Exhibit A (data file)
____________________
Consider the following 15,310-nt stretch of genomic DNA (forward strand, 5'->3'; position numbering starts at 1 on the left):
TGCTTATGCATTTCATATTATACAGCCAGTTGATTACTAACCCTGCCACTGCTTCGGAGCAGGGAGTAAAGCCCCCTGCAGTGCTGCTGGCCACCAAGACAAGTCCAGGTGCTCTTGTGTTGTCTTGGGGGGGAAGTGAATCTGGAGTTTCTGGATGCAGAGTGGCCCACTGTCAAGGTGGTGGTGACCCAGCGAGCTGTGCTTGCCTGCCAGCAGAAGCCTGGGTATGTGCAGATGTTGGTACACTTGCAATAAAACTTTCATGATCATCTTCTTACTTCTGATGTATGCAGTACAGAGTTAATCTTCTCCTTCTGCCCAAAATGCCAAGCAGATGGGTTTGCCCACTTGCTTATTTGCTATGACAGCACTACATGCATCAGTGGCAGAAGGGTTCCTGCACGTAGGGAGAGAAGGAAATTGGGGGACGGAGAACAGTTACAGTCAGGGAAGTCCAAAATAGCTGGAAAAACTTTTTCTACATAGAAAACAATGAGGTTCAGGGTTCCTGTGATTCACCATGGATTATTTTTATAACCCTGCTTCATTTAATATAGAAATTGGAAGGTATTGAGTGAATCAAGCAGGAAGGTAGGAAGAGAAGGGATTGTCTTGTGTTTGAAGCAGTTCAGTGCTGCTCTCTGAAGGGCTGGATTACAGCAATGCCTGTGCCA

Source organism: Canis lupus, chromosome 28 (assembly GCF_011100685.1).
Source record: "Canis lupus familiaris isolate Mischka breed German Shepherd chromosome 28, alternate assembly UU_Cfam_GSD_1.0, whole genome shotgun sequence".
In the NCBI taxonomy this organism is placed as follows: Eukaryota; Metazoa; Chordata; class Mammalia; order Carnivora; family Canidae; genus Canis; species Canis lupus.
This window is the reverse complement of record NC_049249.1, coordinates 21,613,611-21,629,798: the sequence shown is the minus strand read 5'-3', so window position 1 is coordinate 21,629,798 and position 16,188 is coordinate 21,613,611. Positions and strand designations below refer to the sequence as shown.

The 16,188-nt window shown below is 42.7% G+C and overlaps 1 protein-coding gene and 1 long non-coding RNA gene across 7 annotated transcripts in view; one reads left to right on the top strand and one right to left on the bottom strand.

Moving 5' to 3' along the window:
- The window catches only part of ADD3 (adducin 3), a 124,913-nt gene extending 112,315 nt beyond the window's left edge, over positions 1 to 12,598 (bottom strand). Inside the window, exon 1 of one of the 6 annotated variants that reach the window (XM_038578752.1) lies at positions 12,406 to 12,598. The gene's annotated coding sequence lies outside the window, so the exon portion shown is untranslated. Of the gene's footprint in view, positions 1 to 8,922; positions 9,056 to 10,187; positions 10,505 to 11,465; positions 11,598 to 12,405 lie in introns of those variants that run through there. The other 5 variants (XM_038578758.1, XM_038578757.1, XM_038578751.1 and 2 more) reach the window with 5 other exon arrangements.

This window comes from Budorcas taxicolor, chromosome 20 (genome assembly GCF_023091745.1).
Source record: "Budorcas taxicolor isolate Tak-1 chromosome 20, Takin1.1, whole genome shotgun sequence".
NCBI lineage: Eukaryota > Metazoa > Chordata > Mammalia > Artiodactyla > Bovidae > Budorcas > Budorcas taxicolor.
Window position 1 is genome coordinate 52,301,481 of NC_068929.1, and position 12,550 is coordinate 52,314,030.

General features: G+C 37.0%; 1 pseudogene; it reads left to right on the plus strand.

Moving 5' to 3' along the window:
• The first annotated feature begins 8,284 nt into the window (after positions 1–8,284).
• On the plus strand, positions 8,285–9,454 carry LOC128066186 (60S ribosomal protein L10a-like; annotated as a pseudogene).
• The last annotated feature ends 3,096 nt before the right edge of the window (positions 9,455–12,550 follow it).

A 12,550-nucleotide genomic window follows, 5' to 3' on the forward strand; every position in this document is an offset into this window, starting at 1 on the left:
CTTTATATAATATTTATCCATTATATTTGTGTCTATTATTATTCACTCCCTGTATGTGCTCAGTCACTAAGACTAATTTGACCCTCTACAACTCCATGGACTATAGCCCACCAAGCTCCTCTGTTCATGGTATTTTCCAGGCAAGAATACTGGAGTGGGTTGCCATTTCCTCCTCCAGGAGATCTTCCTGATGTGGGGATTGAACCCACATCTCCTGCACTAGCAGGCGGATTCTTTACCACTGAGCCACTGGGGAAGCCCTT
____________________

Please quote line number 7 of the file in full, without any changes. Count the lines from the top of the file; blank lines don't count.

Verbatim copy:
The 16,188-nt window shown below is 42.7% G+C and overlaps 1 protein-coding gene and 1 long non-coding RNA gene across 7 annotated transcripts in view; one reads left to right on the top strand and one right to left on the bottom strand.